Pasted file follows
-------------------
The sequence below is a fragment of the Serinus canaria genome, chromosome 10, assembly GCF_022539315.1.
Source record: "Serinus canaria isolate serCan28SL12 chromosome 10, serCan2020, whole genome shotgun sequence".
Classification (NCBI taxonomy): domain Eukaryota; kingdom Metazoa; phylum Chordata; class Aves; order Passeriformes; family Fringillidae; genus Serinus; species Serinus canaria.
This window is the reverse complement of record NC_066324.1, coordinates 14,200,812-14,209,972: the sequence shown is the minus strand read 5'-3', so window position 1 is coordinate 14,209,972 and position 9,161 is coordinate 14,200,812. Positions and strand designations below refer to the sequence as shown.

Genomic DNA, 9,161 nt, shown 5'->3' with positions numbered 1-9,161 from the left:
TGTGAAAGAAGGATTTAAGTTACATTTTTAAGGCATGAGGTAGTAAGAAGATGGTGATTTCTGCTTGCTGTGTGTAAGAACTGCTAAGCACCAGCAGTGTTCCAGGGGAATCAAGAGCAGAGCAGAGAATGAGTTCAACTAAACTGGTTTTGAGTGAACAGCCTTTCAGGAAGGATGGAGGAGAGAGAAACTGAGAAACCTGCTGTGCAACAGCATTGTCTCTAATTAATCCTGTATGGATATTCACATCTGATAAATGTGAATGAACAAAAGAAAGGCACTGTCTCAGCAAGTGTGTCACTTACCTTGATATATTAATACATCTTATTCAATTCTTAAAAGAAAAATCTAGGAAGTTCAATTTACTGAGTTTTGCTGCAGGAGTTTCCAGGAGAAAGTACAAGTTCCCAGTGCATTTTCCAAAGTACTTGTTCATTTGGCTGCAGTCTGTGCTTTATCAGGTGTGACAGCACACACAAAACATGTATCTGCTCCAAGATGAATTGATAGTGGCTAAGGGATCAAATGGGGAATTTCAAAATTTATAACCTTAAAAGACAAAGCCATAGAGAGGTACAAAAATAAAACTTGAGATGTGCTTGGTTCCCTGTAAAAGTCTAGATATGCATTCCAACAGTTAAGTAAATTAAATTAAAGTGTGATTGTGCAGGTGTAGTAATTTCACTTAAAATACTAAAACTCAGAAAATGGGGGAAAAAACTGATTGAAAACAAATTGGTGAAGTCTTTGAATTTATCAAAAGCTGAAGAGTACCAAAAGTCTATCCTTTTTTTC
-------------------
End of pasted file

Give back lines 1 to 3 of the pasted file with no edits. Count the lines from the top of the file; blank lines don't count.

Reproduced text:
The sequence below is a fragment of the Serinus canaria genome, chromosome 10, assembly GCF_022539315.1.
Source record: "Serinus canaria isolate serCan28SL12 chromosome 10, serCan2020, whole genome shotgun sequence".
Classification (NCBI taxonomy): domain Eukaryota; kingdom Metazoa; phylum Chordata; class Aves; order Passeriformes; family Fringillidae; genus Serinus; species Serinus canaria.